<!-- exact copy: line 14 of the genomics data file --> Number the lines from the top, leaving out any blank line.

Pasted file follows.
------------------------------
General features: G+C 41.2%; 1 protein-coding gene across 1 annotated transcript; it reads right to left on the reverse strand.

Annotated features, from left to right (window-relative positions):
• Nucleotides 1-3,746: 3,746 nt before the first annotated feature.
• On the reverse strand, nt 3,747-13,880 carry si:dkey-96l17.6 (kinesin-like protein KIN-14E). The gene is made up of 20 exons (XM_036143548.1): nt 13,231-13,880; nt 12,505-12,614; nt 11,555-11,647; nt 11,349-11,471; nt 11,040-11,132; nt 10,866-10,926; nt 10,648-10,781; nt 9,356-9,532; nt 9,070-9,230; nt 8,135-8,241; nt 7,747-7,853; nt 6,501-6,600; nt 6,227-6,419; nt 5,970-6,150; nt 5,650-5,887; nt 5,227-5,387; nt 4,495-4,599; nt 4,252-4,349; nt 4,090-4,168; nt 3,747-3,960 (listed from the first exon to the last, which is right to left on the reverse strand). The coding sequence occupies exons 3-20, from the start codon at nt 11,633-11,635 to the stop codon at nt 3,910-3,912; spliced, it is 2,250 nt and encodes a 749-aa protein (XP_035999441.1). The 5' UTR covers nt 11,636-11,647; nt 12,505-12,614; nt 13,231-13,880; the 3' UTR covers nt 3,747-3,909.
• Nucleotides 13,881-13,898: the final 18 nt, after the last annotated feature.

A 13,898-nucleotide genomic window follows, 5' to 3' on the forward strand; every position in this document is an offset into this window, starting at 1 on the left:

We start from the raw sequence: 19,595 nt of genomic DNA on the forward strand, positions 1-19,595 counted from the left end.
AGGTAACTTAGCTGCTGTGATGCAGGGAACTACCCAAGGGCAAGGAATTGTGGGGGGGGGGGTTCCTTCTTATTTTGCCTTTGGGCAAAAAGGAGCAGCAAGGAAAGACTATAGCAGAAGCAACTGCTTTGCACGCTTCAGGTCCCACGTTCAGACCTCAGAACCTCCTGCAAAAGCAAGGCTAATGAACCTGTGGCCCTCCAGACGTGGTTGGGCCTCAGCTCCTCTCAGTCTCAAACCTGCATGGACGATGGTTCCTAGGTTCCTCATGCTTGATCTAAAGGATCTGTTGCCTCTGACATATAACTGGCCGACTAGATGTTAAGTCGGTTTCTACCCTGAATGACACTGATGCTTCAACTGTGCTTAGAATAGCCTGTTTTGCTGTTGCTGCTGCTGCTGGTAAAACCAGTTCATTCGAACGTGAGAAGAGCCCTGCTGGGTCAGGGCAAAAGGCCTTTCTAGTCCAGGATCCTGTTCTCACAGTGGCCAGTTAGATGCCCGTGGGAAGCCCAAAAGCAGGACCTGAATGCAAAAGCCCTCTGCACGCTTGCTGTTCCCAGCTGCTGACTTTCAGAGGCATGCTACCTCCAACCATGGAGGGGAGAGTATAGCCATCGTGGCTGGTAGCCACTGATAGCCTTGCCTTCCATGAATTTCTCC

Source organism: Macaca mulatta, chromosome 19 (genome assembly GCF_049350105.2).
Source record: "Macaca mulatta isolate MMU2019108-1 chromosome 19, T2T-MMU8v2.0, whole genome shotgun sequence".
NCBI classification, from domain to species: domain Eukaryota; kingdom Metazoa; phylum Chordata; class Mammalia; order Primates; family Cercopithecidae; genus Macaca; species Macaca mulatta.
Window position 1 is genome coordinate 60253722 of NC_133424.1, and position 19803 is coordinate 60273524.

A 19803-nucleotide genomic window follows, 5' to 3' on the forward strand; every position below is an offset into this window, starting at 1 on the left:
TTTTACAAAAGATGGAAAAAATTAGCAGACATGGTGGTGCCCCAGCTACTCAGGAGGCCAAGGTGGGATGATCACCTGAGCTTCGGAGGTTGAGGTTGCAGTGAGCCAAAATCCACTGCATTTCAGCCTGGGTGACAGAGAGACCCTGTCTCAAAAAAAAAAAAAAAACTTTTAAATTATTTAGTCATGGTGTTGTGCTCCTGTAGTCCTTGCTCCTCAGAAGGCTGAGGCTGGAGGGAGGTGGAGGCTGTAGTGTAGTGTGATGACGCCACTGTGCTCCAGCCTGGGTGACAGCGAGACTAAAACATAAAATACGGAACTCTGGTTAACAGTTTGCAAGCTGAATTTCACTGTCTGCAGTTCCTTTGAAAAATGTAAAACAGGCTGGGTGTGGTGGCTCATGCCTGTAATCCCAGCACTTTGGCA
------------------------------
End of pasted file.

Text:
TTTTACAAAAGATGGAAAAAATTAGCAGACATGGTGGTGCCCCAGCTACTCAGGAGGCCAAGGTGGGATGATCACCTGAGCTTCGGAGGTTGAGGTTGCAGTGAGCCAAAATCCACTGCATTTCAGCCTGGGTGACAGAGAGACCCTGTCTCAAAAAAAAAAAAAAAACTTTTAAATTATTTAGTCATGGTGTTGTGCTCCTGTAGTCCTTGCTCCTCAGAAGGCTGAGGCTGGAGGGAGGTGGAGGCTGTAGTGTAGTGTGATGACGCCACTGTGCTCCAGCCTGGGTGACAGCGAGACTAAAACATAAAATACGGAACTCTGGTTAACAGTTTGCAAGCTGAATTTCACTGTCTGCAGTTCCTTTGAAAAATGTAAAACAGGCTGGGTGTGGTGGCTCATGCCTGTAATCCCAGCACTTTGGCA